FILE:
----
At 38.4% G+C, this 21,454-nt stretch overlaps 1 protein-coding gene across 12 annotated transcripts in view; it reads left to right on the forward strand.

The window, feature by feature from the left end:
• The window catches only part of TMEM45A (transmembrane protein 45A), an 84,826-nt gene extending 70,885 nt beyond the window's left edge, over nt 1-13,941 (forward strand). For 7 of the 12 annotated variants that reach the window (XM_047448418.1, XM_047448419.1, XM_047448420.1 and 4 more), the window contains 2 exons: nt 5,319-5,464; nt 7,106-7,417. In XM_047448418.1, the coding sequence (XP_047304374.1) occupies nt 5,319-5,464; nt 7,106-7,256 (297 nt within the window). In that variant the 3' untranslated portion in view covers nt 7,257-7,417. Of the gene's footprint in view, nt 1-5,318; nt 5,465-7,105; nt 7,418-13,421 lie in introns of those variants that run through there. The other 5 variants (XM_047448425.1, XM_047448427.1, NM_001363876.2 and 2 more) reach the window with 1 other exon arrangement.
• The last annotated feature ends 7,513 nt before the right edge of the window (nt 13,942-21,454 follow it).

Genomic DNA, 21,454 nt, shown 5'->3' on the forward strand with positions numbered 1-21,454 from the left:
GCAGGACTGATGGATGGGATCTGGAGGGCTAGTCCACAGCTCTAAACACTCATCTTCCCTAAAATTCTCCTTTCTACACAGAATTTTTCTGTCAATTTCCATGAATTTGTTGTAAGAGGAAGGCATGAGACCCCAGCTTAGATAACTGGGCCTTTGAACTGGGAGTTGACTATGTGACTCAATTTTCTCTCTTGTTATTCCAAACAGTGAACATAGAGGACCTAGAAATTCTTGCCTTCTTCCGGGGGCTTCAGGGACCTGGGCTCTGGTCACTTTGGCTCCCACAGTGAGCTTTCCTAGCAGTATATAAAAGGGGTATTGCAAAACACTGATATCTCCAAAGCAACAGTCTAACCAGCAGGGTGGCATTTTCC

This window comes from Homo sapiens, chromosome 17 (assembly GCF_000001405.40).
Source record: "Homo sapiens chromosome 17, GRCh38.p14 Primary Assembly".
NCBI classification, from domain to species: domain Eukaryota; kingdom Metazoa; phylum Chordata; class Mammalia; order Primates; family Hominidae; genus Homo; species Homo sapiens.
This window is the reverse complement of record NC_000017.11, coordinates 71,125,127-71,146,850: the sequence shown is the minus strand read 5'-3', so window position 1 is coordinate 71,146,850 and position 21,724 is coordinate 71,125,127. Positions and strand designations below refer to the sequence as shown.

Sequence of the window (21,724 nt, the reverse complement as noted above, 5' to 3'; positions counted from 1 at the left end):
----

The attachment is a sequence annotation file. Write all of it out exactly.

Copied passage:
At 38.4% G+C, this 21,454-nt stretch overlaps 1 protein-coding gene across 12 annotated transcripts in view; it reads left to right on the forward strand.

The window, feature by feature from the left end:
• The window catches only part of TMEM45A (transmembrane protein 45A), an 84,826-nt gene extending 70,885 nt beyond the window's left edge, over nt 1-13,941 (forward strand). For 7 of the 12 annotated variants that reach the window (XM_047448418.1, XM_047448419.1, XM_047448420.1 and 4 more), the window contains 2 exons: nt 5,319-5,464; nt 7,106-7,417. In XM_047448418.1, the coding sequence (XP_047304374.1) occupies nt 5,319-5,464; nt 7,106-7,256 (297 nt within the window). In that variant the 3' untranslated portion in view covers nt 7,257-7,417. Of the gene's footprint in view, nt 1-5,318; nt 5,465-7,105; nt 7,418-13,421 lie in introns of those variants that run through there. The other 5 variants (XM_047448425.1, XM_047448427.1, NM_001363876.2 and 2 more) reach the window with 1 other exon arrangement.
• The last annotated feature ends 7,513 nt before the right edge of the window (nt 13,942-21,454 follow it).

Genomic DNA, 21,454 nt, shown 5'->3' on the forward strand with positions numbered 1-21,454 from the left:
GCAGGACTGATGGATGGGATCTGGAGGGCTAGTCCACAGCTCTAAACACTCATCTTCCCTAAAATTCTCCTTTCTACACAGAATTTTTCTGTCAATTTCCATGAATTTGTTGTAAGAGGAAGGCATGAGACCCCAGCTTAGATAACTGGGCCTTTGAACTGGGAGTTGACTATGTGACTCAATTTTCTCTCTTGTTATTCCAAACAGTGAACATAGAGGACCTAGAAATTCTTGCCTTCTTCCGGGGGCTTCAGGGACCTGGGCTCTGGTCACTTTGGCTCCCACAGTGAGCTTTCCTAGCAGTATATAAAAGGGGTATTGCAAAACACTGATATCTCCAAAGCAACAGTCTAACCAGCAGGGTGGCATTTTCC

This window comes from Homo sapiens, chromosome 17 (assembly GCF_000001405.40).
Source record: "Homo sapiens chromosome 17, GRCh38.p14 Primary Assembly".
NCBI classification, from domain to species: domain Eukaryota; kingdom Metazoa; phylum Chordata; class Mammalia; order Primates; family Hominidae; genus Homo; species Homo sapiens.
This window is the reverse complement of record NC_000017.11, coordinates 71,125,127-71,146,850: the sequence shown is the minus strand read 5'-3', so window position 1 is coordinate 71,146,850 and position 21,724 is coordinate 71,125,127. Positions and strand designations below refer to the sequence as shown.

Sequence of the window (21,724 nt, the reverse complement as noted above, 5' to 3'; positions counted from 1 at the left end):